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Evidence-Based Complementary and Alternative Medicine
Volume 2011 (2011), Article ID 165968, 6 pages
http://dx.doi.org/10.1093/ecam/nep029
Original Article

Royal Jelly Facilitates Restoration of the Cognitive Ability in Trimethyltin-Intoxicated Mice

1Nagaragawa Research Center, API Co., Ltd, Nagara, Gifu 502-0071, Japan
2Laboratory of Molecular Biology, Gifu Pharmaceutical University, Daigaku-nishi 1-25-4, Gifu 501-1196, Japan

Received 5 July 2008; Accepted 16 March 2009

Copyright © 2011 Noriko Hattori et al. This is an open access article distributed under the Creative Commons Attribution License, which permits unrestricted use, distribution, and reproduction in any medium, provided the original work is properly cited.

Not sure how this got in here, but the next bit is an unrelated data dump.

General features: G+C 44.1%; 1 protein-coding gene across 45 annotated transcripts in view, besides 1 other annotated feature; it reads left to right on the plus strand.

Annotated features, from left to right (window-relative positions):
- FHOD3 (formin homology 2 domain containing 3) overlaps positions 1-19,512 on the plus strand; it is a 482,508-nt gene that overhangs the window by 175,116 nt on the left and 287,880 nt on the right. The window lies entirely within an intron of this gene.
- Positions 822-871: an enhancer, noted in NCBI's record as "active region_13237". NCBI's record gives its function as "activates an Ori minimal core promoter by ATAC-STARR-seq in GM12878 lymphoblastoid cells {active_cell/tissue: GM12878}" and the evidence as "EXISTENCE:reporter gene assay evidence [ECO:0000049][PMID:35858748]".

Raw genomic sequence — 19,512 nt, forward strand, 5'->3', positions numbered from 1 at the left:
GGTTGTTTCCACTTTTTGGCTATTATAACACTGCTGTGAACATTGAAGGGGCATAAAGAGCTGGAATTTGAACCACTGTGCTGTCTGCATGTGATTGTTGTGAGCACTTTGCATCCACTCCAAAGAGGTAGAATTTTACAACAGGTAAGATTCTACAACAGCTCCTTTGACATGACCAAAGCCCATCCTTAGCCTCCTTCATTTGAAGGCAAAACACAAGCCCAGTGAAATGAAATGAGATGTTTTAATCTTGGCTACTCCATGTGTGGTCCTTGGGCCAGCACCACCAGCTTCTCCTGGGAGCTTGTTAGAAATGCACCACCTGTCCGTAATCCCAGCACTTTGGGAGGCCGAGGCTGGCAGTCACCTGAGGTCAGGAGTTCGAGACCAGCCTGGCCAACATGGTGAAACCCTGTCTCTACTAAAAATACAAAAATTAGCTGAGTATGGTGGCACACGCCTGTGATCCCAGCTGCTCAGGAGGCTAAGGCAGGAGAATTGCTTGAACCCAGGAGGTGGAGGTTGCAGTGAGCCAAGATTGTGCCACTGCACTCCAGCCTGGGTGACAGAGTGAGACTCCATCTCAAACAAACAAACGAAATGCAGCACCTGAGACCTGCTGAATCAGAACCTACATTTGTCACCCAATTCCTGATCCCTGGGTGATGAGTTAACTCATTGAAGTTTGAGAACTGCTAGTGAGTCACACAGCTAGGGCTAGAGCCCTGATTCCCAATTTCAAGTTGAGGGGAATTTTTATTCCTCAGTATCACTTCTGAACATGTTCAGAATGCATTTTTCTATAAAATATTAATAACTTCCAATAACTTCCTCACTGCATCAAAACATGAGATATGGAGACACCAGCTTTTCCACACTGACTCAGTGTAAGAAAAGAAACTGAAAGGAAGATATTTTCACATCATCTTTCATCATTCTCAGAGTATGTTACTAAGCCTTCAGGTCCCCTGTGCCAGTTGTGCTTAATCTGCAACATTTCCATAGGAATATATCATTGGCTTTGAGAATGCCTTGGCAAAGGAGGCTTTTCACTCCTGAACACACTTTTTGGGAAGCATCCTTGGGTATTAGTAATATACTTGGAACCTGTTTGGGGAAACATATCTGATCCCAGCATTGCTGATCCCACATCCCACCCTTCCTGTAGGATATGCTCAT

Abstract

Trimethyltin (TMT) is a toxic organotin compound that induces acute neuronal death selectively in the hippocampal dentate gyrus (DG) followed by cognition impairment; however the TMT-injured hippocampal DG itself is reported to regenerate the neuronal cell layer through rapid enhancement of neurogenesis. Neural stem/progenitor cells (NS/NPCs) are present in the adult hippocampal DG, and generate neurons that can function for the cognition ability. Therefore, we investigated whether royal jelly (RJ) stimulates the regenerating processes of the TMT-injured hippocampal DG, and found that orally administered RJ significantly increased the number of DG granule cells and simultaneously improved the cognitive impairment. Furthermore, we have already shown that RJ facilitates neurogenesis of cultured NS/NPCs. These present results, taken together with previous observations, suggest that the orally administered RJ may be a promising avenue for ameliorating neuronal function by regenerating hippocampal granule cells that function in the cognition process.